By Alex Jensen
North Korea’s economy shrank 3.5 percent in 2017, according to Seoul’s Bank of Korea (BOK) on Friday.
It means the North slumped to its poorest performance since 1997 when the country was in the grip of a deadly famine.
Moreover, the decline represented a turnaround from North Korea’s 3.9 percent economic expansion in 2016.
South Korea’s central bank explained the data by pointing to tougher sanctions imposed by the U.N. Security Council as well as drought.
“The negative growth is attributable to a drop in its mining output and a retreat in its heavy and chemical industries, as the United Nations imposed tougher sanctions over its nuclear and missile activities," a BOK official said in comments carried by South Korea’s Yonhap News Agency.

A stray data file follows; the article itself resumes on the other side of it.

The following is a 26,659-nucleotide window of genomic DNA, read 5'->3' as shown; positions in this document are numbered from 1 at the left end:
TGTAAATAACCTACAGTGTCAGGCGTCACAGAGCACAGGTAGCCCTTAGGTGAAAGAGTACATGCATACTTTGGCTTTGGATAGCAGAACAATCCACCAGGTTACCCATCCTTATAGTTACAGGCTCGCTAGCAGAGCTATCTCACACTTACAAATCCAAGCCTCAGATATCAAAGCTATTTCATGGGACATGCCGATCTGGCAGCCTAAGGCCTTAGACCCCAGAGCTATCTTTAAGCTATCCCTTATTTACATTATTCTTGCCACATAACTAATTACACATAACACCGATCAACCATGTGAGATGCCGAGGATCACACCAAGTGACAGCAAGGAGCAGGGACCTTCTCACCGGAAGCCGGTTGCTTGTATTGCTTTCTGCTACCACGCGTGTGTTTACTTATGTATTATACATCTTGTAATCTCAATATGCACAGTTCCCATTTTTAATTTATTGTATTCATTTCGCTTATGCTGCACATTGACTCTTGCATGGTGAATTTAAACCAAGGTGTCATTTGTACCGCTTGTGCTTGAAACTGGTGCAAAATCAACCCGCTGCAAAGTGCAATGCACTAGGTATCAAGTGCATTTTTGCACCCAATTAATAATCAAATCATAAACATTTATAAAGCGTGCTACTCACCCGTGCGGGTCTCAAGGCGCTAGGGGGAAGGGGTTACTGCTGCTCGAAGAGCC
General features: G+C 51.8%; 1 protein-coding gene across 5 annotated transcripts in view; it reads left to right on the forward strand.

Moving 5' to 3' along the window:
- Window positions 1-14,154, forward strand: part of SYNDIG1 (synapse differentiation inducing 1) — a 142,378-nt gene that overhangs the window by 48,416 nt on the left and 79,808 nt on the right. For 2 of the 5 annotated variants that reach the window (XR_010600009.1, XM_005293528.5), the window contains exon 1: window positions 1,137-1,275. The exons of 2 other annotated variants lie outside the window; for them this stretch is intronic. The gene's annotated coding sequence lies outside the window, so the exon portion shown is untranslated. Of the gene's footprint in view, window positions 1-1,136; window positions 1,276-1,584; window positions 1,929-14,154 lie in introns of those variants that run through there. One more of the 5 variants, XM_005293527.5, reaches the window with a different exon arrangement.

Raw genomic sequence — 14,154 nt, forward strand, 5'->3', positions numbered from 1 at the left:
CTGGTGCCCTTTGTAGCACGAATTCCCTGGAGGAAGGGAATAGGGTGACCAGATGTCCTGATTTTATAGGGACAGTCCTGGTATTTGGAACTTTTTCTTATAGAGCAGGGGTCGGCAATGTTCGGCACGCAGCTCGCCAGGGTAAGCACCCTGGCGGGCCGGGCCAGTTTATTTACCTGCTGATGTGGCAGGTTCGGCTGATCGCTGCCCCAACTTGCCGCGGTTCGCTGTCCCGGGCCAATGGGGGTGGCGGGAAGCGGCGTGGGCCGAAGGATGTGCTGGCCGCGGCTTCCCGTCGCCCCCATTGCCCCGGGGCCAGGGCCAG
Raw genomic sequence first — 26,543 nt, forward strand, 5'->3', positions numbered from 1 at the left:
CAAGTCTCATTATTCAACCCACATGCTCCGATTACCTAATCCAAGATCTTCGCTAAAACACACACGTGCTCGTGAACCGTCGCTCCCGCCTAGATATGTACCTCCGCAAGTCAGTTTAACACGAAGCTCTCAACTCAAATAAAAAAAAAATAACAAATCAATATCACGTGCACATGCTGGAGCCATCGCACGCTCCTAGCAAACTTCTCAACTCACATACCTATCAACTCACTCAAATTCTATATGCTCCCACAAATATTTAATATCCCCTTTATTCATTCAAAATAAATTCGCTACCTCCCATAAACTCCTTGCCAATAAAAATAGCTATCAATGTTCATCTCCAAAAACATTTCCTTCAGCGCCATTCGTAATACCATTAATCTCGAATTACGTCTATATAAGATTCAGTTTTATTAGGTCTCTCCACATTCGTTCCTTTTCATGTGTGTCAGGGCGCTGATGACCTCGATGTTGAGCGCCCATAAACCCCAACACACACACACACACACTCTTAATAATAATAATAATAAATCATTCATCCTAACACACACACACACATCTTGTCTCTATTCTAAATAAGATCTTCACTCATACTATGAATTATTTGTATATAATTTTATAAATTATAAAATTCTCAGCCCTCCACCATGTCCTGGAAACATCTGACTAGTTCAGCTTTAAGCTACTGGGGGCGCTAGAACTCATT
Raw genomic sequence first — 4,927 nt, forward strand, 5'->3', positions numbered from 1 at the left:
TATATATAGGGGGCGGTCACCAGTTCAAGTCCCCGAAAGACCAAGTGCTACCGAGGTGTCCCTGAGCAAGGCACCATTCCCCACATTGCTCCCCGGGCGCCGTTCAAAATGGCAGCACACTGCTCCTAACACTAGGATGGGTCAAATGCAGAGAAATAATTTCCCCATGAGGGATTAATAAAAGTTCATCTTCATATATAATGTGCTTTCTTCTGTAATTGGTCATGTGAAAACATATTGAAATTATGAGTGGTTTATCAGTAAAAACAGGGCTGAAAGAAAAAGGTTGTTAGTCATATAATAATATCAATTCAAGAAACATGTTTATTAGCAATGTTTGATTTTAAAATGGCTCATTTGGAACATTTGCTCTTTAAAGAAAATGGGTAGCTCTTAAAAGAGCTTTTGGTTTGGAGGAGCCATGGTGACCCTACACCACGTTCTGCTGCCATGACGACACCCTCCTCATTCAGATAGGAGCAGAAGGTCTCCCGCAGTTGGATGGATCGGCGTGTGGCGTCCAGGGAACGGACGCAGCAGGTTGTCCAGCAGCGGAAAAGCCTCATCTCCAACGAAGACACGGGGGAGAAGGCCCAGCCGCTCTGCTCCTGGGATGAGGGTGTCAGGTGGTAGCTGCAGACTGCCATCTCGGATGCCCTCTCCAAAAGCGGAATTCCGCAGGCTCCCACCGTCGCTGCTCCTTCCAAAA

When new sanctions were introduced last year to curb North Korea’s development of nukes, the country’s revenue sources were squeezed.
It was banned from exporting coal among other mineral resources.
The BOK’s report also highlighted the gap between the Koreas, with the North’s gross national income (GNI) standing at 36.6 trillion won (US$32.3 billion) last year, which was just 2.1 percent of the South’s GNI.
Seoul has made it clear that sanctions will remain in force against North Korea until it completely denuclearizes.